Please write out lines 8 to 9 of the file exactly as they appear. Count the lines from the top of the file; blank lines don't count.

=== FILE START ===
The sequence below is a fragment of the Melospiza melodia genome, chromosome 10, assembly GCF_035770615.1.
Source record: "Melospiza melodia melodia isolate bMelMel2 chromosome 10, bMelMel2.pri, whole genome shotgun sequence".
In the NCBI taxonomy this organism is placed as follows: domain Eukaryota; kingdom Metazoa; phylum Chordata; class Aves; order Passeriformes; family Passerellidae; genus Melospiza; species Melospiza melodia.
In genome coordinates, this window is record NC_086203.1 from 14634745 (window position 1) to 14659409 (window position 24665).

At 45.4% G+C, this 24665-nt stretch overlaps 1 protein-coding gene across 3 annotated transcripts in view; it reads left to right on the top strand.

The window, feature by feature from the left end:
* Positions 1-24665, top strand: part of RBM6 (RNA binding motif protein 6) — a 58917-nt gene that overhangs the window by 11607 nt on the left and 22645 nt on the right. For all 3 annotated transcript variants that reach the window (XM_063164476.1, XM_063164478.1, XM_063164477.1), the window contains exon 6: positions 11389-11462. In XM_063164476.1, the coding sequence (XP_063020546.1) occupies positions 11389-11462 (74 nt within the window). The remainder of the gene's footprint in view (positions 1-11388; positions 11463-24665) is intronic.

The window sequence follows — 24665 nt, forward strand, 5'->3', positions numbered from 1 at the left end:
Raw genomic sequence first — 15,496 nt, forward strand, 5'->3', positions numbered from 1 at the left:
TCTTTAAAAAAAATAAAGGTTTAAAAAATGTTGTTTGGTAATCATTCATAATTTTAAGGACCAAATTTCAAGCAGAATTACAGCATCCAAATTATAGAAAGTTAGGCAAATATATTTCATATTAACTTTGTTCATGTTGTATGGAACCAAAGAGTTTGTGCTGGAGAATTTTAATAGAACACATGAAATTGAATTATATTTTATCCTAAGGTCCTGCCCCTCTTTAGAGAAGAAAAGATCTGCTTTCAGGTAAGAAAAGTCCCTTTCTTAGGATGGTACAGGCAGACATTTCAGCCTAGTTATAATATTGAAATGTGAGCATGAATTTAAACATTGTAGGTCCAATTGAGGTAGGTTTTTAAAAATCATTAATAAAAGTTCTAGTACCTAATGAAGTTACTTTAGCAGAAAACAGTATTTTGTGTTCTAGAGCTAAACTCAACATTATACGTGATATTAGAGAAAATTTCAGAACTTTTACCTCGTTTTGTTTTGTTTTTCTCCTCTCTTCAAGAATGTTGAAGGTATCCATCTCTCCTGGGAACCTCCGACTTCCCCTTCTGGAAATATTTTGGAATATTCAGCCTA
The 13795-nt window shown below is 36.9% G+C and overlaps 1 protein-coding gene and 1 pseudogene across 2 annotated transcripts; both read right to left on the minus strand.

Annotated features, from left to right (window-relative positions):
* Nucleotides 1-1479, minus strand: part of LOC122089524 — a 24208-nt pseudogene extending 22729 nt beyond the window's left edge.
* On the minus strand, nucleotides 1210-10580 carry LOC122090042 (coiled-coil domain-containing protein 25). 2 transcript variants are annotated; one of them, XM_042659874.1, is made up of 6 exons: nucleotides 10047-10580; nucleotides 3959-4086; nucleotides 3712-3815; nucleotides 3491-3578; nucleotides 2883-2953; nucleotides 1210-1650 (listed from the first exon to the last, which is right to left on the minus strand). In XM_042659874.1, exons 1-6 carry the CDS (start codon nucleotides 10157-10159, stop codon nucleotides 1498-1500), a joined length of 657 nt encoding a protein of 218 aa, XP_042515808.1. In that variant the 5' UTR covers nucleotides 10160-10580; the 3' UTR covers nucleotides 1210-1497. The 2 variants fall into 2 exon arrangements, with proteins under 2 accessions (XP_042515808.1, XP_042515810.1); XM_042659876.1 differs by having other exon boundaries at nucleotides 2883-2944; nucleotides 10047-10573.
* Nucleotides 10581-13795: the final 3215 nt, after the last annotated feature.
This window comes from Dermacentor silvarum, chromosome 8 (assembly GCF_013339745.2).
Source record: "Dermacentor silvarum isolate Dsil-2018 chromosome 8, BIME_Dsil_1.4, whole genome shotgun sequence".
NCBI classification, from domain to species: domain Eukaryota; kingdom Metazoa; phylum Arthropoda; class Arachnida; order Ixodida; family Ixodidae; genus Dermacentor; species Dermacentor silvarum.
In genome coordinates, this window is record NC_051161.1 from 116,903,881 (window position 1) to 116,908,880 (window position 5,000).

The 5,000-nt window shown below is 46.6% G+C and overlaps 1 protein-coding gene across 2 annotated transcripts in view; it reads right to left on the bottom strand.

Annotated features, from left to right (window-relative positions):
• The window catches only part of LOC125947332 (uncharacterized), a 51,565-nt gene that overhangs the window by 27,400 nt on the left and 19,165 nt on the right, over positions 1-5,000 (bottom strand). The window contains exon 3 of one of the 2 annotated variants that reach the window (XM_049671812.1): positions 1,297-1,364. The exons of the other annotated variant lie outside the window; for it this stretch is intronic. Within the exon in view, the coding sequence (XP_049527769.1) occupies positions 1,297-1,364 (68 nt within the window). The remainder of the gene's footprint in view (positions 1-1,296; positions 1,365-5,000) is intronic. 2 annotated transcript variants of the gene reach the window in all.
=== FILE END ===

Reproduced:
The window sequence follows — 24665 nt, forward strand, 5'->3', positions numbered from 1 at the left end:
Raw genomic sequence first — 15,496 nt, forward strand, 5'->3', positions numbered from 1 at the left: